Living small largely defines me.

I mean, it's as obvious as purple paint that I got downsized a few decades back — and I'm OK with that.

Granted, I struggle to reach for the stars, can't flick flies off a ceiling fan and rarely attract many long, tall, willowy women.

But I fit fine in a dinky, slightly haunted 60-year-old house and can still squeeze into the back seat of a Fiat 500, ready to ride with Little Feat.

Heck, my fantasies even play out on small screens these days.

So my perspective might be just right for a vehicle such as the 2014 BMW M235i coupe, a nine-tenths-size 3-series Bimmer that delivers a lot of wallop in BMW's smallest envelope.

As you may have heard, the Germans decided a while back to have some fun with us American gomers.

All the Bimmers that were 1-series cars a couple of years ago now wear badges proclaiming them as 2s. Three-series BMWs are 3s or 4s, depending on whether they are coupes, convertibles or sedans.

Maybe they figured we digitally addled Americans would proclaim, "Golly, Andy, this must be something all-new from BMW."

Essentially, though, the 2 is just a 1 that's a bit more full of itself — as if it had just downed a small shot of Tito's.

From the front bumper to the doors, the red 235 I had recently looked mostly like a 3-series BMW emerging from a tunnel.

But from the doors to the rear, the shrink-wrapped 235 is nearly a foot shorter, giving it a thicker, stubbier appearance than the graceful 3-series car.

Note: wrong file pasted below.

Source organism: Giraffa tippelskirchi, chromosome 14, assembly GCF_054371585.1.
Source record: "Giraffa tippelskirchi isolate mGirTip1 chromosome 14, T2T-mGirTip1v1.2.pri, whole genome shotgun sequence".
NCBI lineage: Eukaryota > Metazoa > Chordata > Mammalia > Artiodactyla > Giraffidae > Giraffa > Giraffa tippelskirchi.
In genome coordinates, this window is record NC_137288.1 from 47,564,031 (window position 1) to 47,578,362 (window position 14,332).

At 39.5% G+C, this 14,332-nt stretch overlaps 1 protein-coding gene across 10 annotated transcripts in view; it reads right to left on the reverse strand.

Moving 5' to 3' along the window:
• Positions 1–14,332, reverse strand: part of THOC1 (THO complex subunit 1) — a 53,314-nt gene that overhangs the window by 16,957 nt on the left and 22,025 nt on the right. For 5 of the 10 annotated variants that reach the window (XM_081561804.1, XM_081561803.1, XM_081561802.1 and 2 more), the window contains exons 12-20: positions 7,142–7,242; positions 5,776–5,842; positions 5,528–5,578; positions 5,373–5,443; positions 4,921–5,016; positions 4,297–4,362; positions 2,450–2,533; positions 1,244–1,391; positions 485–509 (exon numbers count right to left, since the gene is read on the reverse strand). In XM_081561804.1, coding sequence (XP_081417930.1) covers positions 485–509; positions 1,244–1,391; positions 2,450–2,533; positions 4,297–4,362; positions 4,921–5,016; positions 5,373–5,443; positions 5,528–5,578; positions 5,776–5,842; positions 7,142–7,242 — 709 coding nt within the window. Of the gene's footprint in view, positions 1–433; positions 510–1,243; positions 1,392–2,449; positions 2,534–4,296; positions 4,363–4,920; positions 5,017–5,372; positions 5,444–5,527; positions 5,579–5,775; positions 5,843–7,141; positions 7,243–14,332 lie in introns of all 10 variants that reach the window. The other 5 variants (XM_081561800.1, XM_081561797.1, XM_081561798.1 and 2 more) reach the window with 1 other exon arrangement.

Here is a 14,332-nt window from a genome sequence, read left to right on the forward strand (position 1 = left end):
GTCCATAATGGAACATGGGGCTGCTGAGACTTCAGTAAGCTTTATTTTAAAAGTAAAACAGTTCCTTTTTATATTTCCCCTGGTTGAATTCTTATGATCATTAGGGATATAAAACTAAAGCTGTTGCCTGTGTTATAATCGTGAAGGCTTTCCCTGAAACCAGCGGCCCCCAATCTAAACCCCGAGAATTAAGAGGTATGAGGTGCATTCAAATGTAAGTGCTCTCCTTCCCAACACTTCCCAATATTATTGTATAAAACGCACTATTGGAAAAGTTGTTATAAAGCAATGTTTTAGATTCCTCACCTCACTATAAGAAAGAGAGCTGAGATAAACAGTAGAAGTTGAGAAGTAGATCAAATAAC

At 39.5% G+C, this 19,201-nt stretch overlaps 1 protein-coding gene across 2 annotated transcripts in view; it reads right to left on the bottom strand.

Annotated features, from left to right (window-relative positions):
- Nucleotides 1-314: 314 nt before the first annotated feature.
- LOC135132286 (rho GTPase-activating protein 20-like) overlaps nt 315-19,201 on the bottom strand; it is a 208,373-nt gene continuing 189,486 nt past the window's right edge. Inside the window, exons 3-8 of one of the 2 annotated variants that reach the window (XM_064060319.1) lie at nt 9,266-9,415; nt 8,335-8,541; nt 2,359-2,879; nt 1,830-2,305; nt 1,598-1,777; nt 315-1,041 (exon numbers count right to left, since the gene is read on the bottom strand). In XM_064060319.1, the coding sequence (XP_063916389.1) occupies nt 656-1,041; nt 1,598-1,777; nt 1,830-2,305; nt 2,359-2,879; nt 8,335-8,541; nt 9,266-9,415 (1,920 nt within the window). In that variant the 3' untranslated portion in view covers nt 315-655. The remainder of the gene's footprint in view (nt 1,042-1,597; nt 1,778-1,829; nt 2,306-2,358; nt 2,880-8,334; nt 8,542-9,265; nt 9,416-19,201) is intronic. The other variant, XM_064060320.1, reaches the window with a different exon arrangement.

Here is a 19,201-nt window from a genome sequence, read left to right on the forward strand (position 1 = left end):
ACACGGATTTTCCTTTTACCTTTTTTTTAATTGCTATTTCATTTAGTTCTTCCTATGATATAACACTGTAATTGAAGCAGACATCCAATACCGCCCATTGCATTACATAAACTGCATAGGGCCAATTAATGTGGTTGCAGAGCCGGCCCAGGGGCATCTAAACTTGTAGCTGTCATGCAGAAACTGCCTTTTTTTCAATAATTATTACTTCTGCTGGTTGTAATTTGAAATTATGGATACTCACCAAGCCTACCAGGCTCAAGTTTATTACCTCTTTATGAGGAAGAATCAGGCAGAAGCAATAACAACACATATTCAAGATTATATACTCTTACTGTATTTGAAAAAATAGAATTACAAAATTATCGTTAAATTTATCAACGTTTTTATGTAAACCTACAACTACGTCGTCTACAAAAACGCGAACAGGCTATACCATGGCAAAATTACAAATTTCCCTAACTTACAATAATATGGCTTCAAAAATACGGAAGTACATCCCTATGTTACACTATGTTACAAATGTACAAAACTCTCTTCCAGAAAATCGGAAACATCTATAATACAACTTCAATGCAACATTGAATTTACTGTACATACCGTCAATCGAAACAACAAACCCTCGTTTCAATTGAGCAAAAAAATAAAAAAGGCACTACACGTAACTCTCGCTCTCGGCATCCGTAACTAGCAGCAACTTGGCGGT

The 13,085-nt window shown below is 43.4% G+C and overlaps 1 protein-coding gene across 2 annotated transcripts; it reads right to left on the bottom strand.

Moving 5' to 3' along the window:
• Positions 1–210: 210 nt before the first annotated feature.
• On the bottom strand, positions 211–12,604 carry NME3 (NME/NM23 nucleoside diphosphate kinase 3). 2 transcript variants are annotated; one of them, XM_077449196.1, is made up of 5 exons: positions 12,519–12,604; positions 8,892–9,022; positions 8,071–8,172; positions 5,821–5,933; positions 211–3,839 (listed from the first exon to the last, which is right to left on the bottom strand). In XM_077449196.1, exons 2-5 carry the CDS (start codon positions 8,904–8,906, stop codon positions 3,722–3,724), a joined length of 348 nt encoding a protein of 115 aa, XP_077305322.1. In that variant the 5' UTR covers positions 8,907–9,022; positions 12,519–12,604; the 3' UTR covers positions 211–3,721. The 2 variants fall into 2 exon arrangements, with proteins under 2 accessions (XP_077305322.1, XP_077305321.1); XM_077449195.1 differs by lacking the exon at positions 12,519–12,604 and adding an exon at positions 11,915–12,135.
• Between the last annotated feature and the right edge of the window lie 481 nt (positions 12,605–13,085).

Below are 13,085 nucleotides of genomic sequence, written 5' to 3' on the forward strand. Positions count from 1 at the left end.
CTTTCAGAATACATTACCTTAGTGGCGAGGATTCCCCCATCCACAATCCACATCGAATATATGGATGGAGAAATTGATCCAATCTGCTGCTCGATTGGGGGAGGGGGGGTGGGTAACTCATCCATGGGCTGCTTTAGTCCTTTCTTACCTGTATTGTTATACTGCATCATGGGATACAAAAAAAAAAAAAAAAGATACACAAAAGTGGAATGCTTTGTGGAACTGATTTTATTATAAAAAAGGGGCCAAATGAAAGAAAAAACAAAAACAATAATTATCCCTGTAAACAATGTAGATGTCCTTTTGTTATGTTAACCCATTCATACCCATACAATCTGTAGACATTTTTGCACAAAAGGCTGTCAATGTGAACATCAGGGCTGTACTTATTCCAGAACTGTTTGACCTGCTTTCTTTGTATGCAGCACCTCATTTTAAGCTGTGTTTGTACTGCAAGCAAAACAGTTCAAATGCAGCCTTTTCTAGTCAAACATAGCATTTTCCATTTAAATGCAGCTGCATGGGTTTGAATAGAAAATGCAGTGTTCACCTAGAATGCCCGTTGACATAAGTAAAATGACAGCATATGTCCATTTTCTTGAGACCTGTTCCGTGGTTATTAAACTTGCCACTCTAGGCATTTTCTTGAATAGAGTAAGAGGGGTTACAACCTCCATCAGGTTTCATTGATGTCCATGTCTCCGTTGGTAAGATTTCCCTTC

Overlook it, particularly in the case of the M235. Those numbers on the trunk mean the rear-wheel-drive coupe comes equipped with BMW's superb turbocharged 3-liter six. The M prefix announces that you also get a performance-tuned suspension and brakes, giving the coupe more agility and grip than conventional 2-series cars.

It's not obvious at first glance.

My 235 sported a long, flat hood and BMW's familiar upright kidney-bean grilles, standing warily several inches away from glaring projector headlamps. As in the 3-series, a deep character line cut through the door handles, running hard to the taillamps.

From some angles, the 235 looked like a polished brick forced onto 18-inch 225/40 tires up front and big-boy 245/35s in back.

But follow me around back and let me show you two of the car's most compelling features: dual 3-inch diameter exhausts tied to that snarling, swelling, deep-breathing six.

Consider this: The M235i was the only BMW named to Car and Driver's prestigious 10Best list this year. And with good reason, I say. The 320-horsepower turbo six — which twists out 330 pound-feet of torque at a low 1,300 rpm — can easily propel 5,000-pound crossovers.

When that engine gets dropped into a 3,500-pound coupe and bolted to a slick, fast-shifting, eight-speed automatic, the drives get shorter.

How can they not when the M235 rips off 0-to-60 runs in a very fleet 4.3 seconds — which, as Car and Driver noted, matches the sprint time of the last M3 BMW with a 414-horsepower V-8?

(Just for the record, the M3 starts at $60,100 while my well-equipped M235 carried a still-heavy $46,025 window sticker. That may be as close as you can get to value in a BMW.)